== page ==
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'Formula'
1999\01\30@133554 by

Hi
Can somebody tell me the formula to know how long
will a battery last supplying a 20 ma load.

Thanks

At 01:35 PM 1/31/99 -0500, Darwin Reynoso wrote:
>Hi
>Can somebody tell me the formula to know how long
>will a battery last supplying a 20 ma load.
>
>Thanks

'snot that simple.  You'd think a 20mah battery would last one hour, but it
will typically give you about half that.
The Amp/Hour rating of a battery is called "C". You need a battery with a
rating of at least 2C in order to get an hour's runtime.  Depending on the
chemistry, this can get a lot worse. Zinc-Air cells can give you a huge
amp-hour rating for their size, but they only like to supply tiny currents.

First, settle on a battery type, (Nicad, Gell, Alkaline..... ) then get
with the manufacturer for current/runtime curves.

Okey
Using a 9volts Duracell battery
supplying a 20 ma load how long will it lasts

Eduardo R. wrote:

{Quote hidden}

At 05:24 PM 1/31/99 -0500, Darwin Reynoso wrote:
>Okey
>Using a 9volts Duracell battery
>supplying a 20 ma load how long will it lasts
>
>Eduardo R. wrote:

Well, I'd reccomend a resistor, DVM and a stopwatch.  Apply load, measure
battery every 10 minutes, plot a graph.

You also have to define what you mean by "dead battery". If you need 9V,
your battery will be dead a lot sooner than if you only need 6V.

1999\01\31@145857 by
Even that's not fully answerable but it's closer.
An ALKALINE 9v "transistor" battery (PP3 etc) has a capacity of
around 500 mAH.
This means that NOMINALLY it can provide about 1 mA for 500 hours or
10mA for 50 hours etc.
For your 20 mA you would expect to get APPROXIMATELY 500/20 = 25
hours. This will depend on temperature, whether you do it in one
burst or eg 10 minutes every hour (battery chemistry gets a chance to
do things while its resting) and very importantly, how many hours you
want to discharge it in (20 in this case) how you define the end
point. An Alkaline battery starts off at about 1.5 volts per cell
(there are 6 cells in a 9 volt battery) drops a few tenths of a volt
fairly quickly then settles into a fairly flat decline until it gets
to around 1 volt per cell and then plunges quite rapidly thereafter.
Below 0.9 to 0.8 volts its fully gone and drops very rapidly to zero.

Manufacturers publish curves of expected performance under various
"standard" conditions.

Rough guide.
For discharge currents of 0.1 x amp-hour capacity or less:

Time ~ capacity/time

For more rapid discharges

Time ~ capacity / (2 x time)

For very fast discharges - much less than you would expect.

Here are a few TYPICAL capacities for modernish batteries.
All these are in milliamp  hours.

Alkaline    AA          500
Alkaline    C           7500
Alkaline D            15000
NiCd AA                 500
NiCd C                1800
NiCd D                 4000

Tjaart noted a while ago (6/1998) that a Duracell D rated at 15000
mAH nominal will actually provide 12000 mAH at 300ma at 50 to 70
degrees Fahrenheit. (strange new fangled temperature units we don't

From: Darwin Reynoso <darwinfuse.net>

{Quote hidden}

current (20mA)
>> from.
>>
>>  For Rechargable type bateries: AA penlight   = 500mA/h
>>                                   for C  type = 1500mA/h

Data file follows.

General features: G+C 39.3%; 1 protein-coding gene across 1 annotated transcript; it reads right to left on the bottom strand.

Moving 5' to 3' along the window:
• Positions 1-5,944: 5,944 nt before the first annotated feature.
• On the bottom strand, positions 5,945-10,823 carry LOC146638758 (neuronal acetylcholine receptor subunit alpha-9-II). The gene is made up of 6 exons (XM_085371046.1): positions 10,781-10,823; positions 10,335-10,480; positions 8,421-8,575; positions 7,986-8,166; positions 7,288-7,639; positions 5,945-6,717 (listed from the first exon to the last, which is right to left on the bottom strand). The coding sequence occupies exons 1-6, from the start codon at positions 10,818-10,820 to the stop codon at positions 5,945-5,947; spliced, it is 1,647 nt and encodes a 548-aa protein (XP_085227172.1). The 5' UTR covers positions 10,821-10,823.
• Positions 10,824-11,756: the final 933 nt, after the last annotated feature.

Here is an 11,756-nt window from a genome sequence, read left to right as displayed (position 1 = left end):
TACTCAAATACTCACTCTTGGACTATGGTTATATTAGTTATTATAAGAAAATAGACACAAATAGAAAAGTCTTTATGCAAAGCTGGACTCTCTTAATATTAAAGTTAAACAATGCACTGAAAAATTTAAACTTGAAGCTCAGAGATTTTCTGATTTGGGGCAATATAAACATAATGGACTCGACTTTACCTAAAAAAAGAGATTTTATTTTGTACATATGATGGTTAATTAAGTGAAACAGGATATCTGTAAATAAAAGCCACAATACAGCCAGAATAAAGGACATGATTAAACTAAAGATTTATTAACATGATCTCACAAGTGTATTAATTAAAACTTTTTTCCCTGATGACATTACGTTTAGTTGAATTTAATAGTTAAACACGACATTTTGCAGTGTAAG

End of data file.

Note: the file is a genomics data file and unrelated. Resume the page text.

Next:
>>
>> Then  we have that AA will last   500mA/20mA = 25 hours when fully
charged.
>>
>>   for C type 1500mA/20mA = 75 hours
>>
>>  You need to know the mA/h rate for the batery you are planning to
use, or
>> calculate it from the above values in case you are using those or
similar ones.
{Quote hidden}

An ALKALINE 9v "transistor" battery (PP3 etc) has a capacity of
around 500 mAH.
:
Here are a few TYPICAL capacities for modernish batteries.
All these are in milliamp  hours.

Alkaline    AA          500
NiCd AA                 500

Those don't corrolate.  A typical 9V alkaline battery contains 6 AAAA
cells, so would of necessity have a much lower mAH rating than an AA.
Also, a NiCd usually has significantly less energy than an alkaline
(although a higher current capability) (as with the C/D cell numbers.)
I therefore think that the quoted Alkaline AA capacity is incorrect.

NiCd C                1800
NiCd D                 4000

Another thing to watch out for is that many of the "consumer" D cells
are actually C cells in a bigger package (keeps prices lower.)

IIRC, the duracell web site includes a fair amount of technical
information, including the discharge curves for their common batteries.

BillW

>Here are a few TYPICAL capacities for modernish batteries.
>All these are in milliamp  hours.
>
>Alkaline    AA          500
>Alkaline    C           7500
>Alkaline D            15000
>NiCd AA                 500
>NiCd C                1800
>NiCd D                 4000

For comparison, from The Art of Electronics, I get these:

Alkaline:
D         10000 - 8000
C         4500 - 3200
AA        1400 - 1000
AAA       600 - 400

These are *measured* capacities at a continuous drain down to 1V/cell.
The first number is at 10 mA, the second at 100mA. Note that the
capacities go down significantly, especially with the smaller cells.

So yes, a LOT depends on what kind of current you're drawing and whether
it's continuous or intermittent.

Dave Johnson

'Formula'
1999\02\01@021150 by
My table of typical battery capacities gave a wrong value for the
Alkaline AA cell.

All values in mAH

>Alkaline    AA        2250
>Alkaline    C           7500
>Alkaline D            15000
>NiCd AA                 500
>NiCd C                1800
>NiCd D                 4000
>

Darwin Reynoso wrote:
>
> Hi
> Can somebody tell me the formula to know how long
> will a battery last supplying a 20 ma load.
>
There's bound to be something here:
http://www.duracell.com/OEM/

--Matt

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